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Work Requirements in Medicaid Would Increase Number of Uninsured

As we’ve explained, the House Republican budget would seriously weaken Medicaid by repealing health reform’s Medicaid expansion and, on top of that, converting it to a block grant and cutting it another $1 trillion over ten years.  The House budget also requires “able-bodied adults” otherwise eligible for Medicaid to demonstrate that they’re working, searching for work, or in an education or training program in order to qualify for Medicaid coverage.  

A work requirement in Medicaid would be ill-advised.  It would conflict with Medicaid’s basic purpose of providing health care to people who cannot otherwise afford it and very likely increase the number of uninsured. 

Before health reform enabled states to expand Medicaid to cover all low-income adults up to 138 percent of the poverty line, most Medicaid beneficiaries were children, seniors, people with disabilities, or very low-income parents.  Before health reform, only parents with incomes below 61 percent of the poverty line were eligible for Medicaid in the typical state. This eligibility threshold would likely fall even lower under the House budget, because its $1 trillion in cuts in federal funding for state Medicaid programs (on top of repealing the Medicaid expansion) would likely lead many states to restrict Medicaid coverage to a still greater degree than prior to health reform.

A work requirement could leave many of the very poor parents who remained eligible without health insurance.  The concept of a work requirement in Medicaid may sound attractive, but it could result in people with various barriers to employment — primary caregivers for family members, people with mental health or substance use disorders, those who have difficulty coping with basic tasks or have very limited education or skills, and people without access to child care or transportation — without health coverage.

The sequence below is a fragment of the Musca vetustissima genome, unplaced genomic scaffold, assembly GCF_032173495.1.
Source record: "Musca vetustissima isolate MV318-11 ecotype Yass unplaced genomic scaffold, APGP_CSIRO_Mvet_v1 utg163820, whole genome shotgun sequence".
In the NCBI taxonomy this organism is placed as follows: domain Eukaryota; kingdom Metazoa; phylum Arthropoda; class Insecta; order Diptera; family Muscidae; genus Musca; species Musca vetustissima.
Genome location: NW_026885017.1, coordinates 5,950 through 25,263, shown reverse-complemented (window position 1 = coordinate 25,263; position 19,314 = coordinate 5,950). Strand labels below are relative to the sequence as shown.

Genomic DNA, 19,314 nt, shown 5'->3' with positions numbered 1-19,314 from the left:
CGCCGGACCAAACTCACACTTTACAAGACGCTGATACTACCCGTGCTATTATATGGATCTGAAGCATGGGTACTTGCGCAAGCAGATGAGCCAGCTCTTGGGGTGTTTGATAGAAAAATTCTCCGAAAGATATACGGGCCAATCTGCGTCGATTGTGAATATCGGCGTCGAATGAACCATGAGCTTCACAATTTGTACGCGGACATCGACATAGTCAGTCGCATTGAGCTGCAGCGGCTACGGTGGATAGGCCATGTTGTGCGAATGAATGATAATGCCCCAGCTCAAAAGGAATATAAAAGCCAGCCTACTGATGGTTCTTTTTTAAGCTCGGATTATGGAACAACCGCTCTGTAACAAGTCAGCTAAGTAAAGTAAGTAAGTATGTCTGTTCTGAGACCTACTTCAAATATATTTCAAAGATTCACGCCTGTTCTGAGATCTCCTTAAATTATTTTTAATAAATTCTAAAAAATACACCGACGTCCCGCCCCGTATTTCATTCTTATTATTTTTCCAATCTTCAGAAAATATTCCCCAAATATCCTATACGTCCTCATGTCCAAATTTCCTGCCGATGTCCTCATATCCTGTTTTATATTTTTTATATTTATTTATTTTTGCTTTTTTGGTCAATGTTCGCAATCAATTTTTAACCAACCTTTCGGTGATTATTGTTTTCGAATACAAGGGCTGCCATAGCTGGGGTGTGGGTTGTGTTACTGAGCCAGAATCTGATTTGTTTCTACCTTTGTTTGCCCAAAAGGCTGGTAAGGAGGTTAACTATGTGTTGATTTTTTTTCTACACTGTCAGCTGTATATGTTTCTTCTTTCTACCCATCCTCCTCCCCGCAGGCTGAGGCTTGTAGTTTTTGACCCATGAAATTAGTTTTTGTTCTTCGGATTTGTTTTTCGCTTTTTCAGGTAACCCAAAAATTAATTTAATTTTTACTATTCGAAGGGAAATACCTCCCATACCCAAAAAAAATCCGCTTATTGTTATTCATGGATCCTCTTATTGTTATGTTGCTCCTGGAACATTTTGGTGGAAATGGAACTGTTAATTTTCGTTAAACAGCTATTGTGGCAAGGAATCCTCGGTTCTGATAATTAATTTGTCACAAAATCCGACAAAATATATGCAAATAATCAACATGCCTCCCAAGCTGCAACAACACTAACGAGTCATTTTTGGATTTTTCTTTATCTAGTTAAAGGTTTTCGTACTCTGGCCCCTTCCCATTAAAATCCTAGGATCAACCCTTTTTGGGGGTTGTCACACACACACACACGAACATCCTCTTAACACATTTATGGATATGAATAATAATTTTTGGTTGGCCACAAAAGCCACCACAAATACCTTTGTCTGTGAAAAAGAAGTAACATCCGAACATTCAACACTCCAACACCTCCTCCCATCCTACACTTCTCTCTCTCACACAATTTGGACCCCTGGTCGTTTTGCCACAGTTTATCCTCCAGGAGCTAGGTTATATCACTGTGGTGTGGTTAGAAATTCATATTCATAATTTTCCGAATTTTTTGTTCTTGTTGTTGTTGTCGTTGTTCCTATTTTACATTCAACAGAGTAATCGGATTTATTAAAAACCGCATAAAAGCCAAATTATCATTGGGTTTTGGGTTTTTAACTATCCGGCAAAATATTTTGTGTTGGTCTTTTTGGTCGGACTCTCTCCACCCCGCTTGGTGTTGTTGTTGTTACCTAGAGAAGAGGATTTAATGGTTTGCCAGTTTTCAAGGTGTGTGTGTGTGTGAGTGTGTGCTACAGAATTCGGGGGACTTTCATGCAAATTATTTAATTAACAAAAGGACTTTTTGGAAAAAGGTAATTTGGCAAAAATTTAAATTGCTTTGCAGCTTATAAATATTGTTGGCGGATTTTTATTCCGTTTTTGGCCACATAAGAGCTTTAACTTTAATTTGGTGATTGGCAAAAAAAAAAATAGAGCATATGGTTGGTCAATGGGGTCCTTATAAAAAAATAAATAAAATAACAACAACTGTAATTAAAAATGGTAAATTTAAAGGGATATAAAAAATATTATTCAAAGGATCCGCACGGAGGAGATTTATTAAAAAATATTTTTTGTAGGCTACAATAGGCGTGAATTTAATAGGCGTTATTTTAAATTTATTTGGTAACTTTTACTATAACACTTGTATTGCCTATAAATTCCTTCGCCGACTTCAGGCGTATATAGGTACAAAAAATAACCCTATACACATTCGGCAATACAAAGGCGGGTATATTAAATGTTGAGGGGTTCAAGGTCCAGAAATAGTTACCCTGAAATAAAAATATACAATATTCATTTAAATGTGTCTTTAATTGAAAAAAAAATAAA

Consider what’s happened in cash assistance programs for poor families with children.  Before the changes in these programs of the mid-1990s, for every 100 poor families with children, about 68 received cash assistance.  Today, by contrast, for every 100 poor families with children, only 23 receive this assistance.  Rigid work requirements that are often ill-suited for very poor parents with various problems are one reason why.

Some view the sharp drop in the share of poor families receiving cash assistance as a positive development.  (We disagree.)  But everyone should agree that having very poor parents lose health insurance would be highly undesirable.  It would conflict with Medicaid’s core mission of ensuring access to health care for low-income families.

Moreover, most people covered by or eligible for Medicaid who can work do work.  Three-quarters of non-elderly adults and children enrolled in Medicaid live in a family with at least one part-time or full-time worker (see chart).

Those who aren’t working often have a specific reason.  A Kaiser Family Foundation study found that among uninsured adults likely to gain Medicaid coverage (if their state adopted the Medicaid expansion) who are unemployed, 29 percent weren’t working because they were caring for a family member, 20 percent were looking for work, 18 percent were in school, 17 percent were ill or disabled, and 10 percent were retired.

A work requirement on low-income people for Medicaid won’t lift these individuals out of poverty.  In fact, it may reduce their ability to work steadily by putting health coverage out of reach and thereby causing them to have more (or more serious) health problems.  Rather than creating new barriers to health care, policymakers should consider policies that give low-income individuals and families better chances of succeeding in the labor market by strengthening education, training, and employment programs while assuring they have access to health care.